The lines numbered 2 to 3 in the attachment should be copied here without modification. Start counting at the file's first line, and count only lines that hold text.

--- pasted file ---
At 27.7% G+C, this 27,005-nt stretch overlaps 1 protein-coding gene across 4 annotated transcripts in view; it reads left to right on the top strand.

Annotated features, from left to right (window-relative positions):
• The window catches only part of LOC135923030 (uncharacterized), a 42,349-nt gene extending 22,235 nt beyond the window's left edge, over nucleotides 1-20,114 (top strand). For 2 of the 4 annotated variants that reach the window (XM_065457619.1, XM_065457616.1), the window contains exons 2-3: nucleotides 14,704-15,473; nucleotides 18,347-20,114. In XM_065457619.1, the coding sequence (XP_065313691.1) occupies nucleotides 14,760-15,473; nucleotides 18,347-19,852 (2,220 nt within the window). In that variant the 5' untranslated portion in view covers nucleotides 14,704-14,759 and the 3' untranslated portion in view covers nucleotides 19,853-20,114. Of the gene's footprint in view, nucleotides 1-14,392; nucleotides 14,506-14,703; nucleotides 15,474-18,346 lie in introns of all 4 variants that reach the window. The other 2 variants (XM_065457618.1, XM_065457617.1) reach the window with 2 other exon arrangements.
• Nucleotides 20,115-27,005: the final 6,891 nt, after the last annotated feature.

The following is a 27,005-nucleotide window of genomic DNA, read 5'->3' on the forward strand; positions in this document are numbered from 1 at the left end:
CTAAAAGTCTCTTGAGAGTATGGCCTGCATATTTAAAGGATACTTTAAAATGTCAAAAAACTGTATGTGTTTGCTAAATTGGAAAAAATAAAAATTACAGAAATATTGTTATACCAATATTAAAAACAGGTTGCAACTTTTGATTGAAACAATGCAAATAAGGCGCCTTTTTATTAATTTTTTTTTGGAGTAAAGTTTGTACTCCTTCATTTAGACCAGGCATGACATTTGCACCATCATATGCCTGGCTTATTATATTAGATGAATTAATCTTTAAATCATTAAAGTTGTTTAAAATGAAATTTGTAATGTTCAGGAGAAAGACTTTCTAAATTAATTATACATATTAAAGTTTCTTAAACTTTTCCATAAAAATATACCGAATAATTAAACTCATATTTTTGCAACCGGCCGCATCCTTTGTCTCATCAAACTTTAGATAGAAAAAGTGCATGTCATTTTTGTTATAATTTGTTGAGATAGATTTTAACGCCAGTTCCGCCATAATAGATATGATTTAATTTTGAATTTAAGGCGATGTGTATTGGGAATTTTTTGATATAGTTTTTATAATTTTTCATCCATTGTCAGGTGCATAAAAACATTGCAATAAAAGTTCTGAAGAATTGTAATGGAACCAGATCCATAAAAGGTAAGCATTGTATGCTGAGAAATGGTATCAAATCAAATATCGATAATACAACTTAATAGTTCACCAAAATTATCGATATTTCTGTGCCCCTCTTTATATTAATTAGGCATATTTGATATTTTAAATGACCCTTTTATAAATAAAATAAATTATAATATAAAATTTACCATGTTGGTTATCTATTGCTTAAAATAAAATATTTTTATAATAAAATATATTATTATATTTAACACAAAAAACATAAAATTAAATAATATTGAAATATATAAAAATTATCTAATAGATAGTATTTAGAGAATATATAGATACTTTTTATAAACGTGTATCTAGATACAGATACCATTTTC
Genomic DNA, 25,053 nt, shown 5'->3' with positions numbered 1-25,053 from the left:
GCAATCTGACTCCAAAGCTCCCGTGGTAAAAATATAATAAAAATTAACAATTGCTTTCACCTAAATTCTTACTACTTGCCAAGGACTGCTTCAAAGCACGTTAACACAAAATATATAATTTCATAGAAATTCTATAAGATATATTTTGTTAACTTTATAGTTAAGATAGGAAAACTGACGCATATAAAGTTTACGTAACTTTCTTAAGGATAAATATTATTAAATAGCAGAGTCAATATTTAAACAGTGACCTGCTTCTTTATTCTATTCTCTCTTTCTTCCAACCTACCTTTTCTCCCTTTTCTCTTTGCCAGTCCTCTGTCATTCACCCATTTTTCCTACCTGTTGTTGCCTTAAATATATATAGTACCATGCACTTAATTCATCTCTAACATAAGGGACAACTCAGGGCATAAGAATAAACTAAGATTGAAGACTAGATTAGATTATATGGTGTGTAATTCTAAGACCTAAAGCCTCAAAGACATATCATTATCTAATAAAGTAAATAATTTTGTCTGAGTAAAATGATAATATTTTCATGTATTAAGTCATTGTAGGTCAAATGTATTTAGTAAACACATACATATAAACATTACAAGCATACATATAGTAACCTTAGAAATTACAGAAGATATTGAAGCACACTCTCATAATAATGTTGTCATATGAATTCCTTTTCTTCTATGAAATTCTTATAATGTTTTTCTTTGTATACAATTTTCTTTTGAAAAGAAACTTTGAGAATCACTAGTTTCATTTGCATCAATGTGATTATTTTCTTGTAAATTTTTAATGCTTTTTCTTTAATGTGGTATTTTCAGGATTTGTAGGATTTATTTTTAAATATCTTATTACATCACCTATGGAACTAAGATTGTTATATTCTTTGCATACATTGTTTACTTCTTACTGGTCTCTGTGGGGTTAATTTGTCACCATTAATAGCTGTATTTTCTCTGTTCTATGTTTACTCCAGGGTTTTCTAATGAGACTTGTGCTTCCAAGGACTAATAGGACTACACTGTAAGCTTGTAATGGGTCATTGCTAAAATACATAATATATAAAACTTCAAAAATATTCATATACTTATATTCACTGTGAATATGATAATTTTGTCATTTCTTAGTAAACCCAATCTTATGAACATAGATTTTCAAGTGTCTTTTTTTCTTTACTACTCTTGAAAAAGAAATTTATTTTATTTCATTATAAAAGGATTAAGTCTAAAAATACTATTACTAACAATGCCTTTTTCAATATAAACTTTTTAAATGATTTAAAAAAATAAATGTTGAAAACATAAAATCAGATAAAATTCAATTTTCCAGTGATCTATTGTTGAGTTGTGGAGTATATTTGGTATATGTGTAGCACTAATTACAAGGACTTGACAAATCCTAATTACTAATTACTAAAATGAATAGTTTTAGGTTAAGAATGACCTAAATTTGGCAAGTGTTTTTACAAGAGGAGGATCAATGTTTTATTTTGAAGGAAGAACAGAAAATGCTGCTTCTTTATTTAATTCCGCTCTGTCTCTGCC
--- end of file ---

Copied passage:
Annotated features, from left to right (window-relative positions):
• The window catches only part of LOC135923030 (uncharacterized), a 42,349-nt gene extending 22,235 nt beyond the window's left edge, over nucleotides 1-20,114 (top strand). For 2 of the 4 annotated variants that reach the window (XM_065457619.1, XM_065457616.1), the window contains exons 2-3: nucleotides 14,704-15,473; nucleotides 18,347-20,114. In XM_065457619.1, the coding sequence (XP_065313691.1) occupies nucleotides 14,760-15,473; nucleotides 18,347-19,852 (2,220 nt within the window). In that variant the 5' untranslated portion in view covers nucleotides 14,704-14,759 and the 3' untranslated portion in view covers nucleotides 19,853-20,114. Of the gene's footprint in view, nucleotides 1-14,392; nucleotides 14,506-14,703; nucleotides 15,474-18,346 lie in introns of all 4 variants that reach the window. The other 2 variants (XM_065457618.1, XM_065457617.1) reach the window with 2 other exon arrangements.